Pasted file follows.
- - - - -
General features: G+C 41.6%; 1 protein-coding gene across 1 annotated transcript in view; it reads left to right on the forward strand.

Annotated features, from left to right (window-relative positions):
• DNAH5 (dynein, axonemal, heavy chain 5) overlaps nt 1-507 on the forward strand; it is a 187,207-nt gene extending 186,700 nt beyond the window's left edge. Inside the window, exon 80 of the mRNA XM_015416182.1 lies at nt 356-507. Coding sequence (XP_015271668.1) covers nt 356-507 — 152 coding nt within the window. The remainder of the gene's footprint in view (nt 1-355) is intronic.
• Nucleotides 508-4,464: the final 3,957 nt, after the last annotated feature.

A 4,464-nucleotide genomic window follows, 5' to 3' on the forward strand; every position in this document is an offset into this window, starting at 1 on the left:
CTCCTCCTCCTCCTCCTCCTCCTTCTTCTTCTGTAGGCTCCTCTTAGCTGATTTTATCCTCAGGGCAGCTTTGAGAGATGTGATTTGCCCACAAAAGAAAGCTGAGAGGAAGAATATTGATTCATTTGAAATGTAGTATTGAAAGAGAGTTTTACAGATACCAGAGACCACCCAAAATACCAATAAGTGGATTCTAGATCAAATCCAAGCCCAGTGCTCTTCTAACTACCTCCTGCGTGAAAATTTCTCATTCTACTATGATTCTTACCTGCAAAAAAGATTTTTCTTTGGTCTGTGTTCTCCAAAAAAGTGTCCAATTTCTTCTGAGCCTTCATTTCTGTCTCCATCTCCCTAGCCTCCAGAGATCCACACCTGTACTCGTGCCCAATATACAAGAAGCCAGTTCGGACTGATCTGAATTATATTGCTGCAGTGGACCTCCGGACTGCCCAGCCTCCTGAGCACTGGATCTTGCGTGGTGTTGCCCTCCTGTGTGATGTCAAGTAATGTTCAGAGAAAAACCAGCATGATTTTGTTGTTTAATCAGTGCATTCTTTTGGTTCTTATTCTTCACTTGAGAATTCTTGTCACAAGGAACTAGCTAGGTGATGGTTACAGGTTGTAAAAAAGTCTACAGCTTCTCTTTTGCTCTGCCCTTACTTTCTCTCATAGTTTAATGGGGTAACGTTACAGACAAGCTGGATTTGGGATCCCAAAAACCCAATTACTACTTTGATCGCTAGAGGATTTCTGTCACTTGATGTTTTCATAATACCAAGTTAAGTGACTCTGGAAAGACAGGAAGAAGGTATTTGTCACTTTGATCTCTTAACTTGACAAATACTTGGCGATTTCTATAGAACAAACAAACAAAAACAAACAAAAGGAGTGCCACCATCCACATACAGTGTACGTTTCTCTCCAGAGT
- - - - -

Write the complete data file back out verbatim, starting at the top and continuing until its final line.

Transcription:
General features: G+C 41.6%; 1 protein-coding gene across 1 annotated transcript in view; it reads left to right on the forward strand.

Annotated features, from left to right (window-relative positions):
• DNAH5 (dynein, axonemal, heavy chain 5) overlaps nt 1-507 on the forward strand; it is a 187,207-nt gene extending 186,700 nt beyond the window's left edge. Inside the window, exon 80 of the mRNA XM_015416182.1 lies at nt 356-507. Coding sequence (XP_015271668.1) covers nt 356-507 — 152 coding nt within the window. The remainder of the gene's footprint in view (nt 1-355) is intronic.
• Nucleotides 508-4,464: the final 3,957 nt, after the last annotated feature.

A 4,464-nucleotide genomic window follows, 5' to 3' on the forward strand; every position in this document is an offset into this window, starting at 1 on the left:
CTCCTCCTCCTCCTCCTCCTCCTTCTTCTTCTGTAGGCTCCTCTTAGCTGATTTTATCCTCAGGGCAGCTTTGAGAGATGTGATTTGCCCACAAAAGAAAGCTGAGAGGAAGAATATTGATTCATTTGAAATGTAGTATTGAAAGAGAGTTTTACAGATACCAGAGACCACCCAAAATACCAATAAGTGGATTCTAGATCAAATCCAAGCCCAGTGCTCTTCTAACTACCTCCTGCGTGAAAATTTCTCATTCTACTATGATTCTTACCTGCAAAAAAGATTTTTCTTTGGTCTGTGTTCTCCAAAAAAGTGTCCAATTTCTTCTGAGCCTTCATTTCTGTCTCCATCTCCCTAGCCTCCAGAGATCCACACCTGTACTCGTGCCCAATATACAAGAAGCCAGTTCGGACTGATCTGAATTATATTGCTGCAGTGGACCTCCGGACTGCCCAGCCTCCTGAGCACTGGATCTTGCGTGGTGTTGCCCTCCTGTGTGATGTCAAGTAATGTTCAGAGAAAAACCAGCATGATTTTGTTGTTTAATCAGTGCATTCTTTTGGTTCTTATTCTTCACTTGAGAATTCTTGTCACAAGGAACTAGCTAGGTGATGGTTACAGGTTGTAAAAAAGTCTACAGCTTCTCTTTTGCTCTGCCCTTACTTTCTCTCATAGTTTAATGGGGTAACGTTACAGACAAGCTGGATTTGGGATCCCAAAAACCCAATTACTACTTTGATCGCTAGAGGATTTCTGTCACTTGATGTTTTCATAATACCAAGTTAAGTGACTCTGGAAAGACAGGAAGAAGGTATTTGTCACTTTGATCTCTTAACTTGACAAATACTTGGCGATTTCTATAGAACAAACAAACAAAAACAAACAAAAGGAGTGCCACCATCCACATACAGTGTACGTTTCTCTCCAGAGT